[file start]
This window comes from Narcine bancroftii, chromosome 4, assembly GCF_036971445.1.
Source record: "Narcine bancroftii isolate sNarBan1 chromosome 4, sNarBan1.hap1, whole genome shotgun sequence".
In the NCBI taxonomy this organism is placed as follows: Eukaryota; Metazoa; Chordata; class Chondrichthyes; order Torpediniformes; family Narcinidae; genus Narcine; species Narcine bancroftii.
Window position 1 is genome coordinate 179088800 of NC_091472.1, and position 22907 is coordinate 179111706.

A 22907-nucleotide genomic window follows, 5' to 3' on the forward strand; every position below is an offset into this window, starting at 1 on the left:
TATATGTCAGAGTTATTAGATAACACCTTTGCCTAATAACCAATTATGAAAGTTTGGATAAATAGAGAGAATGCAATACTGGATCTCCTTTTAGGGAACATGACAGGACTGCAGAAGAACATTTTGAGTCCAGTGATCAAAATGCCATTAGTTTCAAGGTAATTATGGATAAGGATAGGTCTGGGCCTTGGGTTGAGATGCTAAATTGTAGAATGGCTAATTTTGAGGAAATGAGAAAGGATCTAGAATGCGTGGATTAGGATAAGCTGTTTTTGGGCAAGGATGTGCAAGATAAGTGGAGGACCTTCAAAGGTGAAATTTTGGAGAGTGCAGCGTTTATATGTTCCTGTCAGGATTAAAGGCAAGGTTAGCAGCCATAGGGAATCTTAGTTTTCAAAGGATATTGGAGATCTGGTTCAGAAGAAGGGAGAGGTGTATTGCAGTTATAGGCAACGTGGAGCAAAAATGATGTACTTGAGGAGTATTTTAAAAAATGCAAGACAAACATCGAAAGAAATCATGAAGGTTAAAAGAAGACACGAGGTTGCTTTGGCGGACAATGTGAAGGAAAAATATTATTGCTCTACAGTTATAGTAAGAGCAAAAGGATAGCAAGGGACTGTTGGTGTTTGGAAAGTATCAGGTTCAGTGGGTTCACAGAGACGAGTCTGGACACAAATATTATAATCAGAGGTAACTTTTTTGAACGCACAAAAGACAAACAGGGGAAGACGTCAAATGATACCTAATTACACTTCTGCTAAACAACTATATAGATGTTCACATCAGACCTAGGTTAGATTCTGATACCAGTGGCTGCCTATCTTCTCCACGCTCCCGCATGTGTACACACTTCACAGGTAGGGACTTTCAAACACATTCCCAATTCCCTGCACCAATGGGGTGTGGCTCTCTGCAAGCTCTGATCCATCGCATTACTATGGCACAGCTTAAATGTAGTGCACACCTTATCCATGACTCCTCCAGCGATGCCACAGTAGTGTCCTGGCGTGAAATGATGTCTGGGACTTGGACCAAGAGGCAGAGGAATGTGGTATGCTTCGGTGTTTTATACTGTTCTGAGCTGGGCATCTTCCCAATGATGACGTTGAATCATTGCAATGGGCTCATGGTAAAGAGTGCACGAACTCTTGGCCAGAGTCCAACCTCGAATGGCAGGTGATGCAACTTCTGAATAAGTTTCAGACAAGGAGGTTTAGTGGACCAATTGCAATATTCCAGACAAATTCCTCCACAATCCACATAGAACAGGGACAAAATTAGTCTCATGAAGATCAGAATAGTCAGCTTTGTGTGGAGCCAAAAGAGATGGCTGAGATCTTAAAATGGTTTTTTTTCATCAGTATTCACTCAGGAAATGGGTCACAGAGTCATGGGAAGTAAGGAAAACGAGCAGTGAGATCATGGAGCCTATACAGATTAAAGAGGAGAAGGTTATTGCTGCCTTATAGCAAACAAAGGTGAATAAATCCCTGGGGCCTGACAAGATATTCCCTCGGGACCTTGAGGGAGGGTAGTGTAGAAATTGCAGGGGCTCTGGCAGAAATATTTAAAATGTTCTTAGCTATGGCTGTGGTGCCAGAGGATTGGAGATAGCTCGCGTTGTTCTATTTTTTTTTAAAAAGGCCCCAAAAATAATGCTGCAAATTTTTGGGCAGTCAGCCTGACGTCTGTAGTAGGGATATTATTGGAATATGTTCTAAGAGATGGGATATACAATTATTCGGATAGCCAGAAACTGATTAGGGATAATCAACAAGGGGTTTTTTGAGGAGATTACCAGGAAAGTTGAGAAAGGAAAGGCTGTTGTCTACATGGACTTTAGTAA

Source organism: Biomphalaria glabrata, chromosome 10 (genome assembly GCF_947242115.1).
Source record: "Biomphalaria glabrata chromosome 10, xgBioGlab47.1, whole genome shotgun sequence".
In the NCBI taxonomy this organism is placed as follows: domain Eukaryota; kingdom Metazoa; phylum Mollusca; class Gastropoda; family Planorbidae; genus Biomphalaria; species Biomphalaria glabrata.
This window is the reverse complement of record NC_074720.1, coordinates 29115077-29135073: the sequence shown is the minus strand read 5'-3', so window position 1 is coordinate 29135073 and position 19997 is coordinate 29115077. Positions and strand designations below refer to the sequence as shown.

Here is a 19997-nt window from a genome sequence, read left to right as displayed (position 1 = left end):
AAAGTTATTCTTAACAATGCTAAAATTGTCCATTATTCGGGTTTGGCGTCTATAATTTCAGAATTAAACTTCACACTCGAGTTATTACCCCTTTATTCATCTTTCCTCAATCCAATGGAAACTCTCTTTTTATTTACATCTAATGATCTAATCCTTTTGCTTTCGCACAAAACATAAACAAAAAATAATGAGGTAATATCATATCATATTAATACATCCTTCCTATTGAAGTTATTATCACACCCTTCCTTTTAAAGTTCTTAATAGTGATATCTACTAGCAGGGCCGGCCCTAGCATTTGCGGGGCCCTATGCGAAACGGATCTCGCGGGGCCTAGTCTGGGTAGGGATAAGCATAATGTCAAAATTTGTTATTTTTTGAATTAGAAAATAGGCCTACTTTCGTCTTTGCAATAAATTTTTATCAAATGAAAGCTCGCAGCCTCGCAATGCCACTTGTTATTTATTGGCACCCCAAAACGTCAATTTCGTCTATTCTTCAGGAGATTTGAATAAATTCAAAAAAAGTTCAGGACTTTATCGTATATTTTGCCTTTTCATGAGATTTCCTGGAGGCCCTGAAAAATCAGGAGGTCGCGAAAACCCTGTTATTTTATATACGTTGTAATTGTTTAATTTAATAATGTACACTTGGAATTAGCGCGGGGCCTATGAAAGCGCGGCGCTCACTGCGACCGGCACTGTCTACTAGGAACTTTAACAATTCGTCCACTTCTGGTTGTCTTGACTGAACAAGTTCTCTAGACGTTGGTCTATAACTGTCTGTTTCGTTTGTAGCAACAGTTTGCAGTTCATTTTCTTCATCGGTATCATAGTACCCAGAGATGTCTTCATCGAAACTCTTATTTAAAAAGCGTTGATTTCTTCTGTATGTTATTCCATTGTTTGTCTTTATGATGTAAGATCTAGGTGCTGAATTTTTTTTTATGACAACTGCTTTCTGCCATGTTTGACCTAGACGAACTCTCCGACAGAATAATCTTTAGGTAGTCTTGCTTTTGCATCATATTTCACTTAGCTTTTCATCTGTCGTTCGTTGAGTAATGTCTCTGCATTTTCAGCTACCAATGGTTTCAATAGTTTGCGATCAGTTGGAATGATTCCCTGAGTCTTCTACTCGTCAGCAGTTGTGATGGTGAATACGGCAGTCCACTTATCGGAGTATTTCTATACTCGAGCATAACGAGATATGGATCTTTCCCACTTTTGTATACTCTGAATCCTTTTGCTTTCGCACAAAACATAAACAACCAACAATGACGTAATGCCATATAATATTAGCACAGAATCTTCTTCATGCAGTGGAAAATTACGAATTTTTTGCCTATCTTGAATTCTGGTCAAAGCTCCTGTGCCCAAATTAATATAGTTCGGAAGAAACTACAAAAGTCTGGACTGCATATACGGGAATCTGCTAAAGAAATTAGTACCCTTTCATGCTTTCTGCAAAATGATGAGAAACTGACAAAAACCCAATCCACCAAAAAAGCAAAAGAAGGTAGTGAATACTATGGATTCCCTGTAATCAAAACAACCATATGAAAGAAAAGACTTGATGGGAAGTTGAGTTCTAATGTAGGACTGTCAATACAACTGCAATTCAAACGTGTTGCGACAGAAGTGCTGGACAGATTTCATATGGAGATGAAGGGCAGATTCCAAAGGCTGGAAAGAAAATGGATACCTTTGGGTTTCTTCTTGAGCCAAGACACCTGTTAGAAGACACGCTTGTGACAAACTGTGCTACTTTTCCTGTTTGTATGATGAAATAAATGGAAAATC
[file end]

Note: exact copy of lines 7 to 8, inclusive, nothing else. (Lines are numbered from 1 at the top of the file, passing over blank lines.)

Source organism: Biomphalaria glabrata, chromosome 10 (genome assembly GCF_947242115.1).
Source record: "Biomphalaria glabrata chromosome 10, xgBioGlab47.1, whole genome shotgun sequence".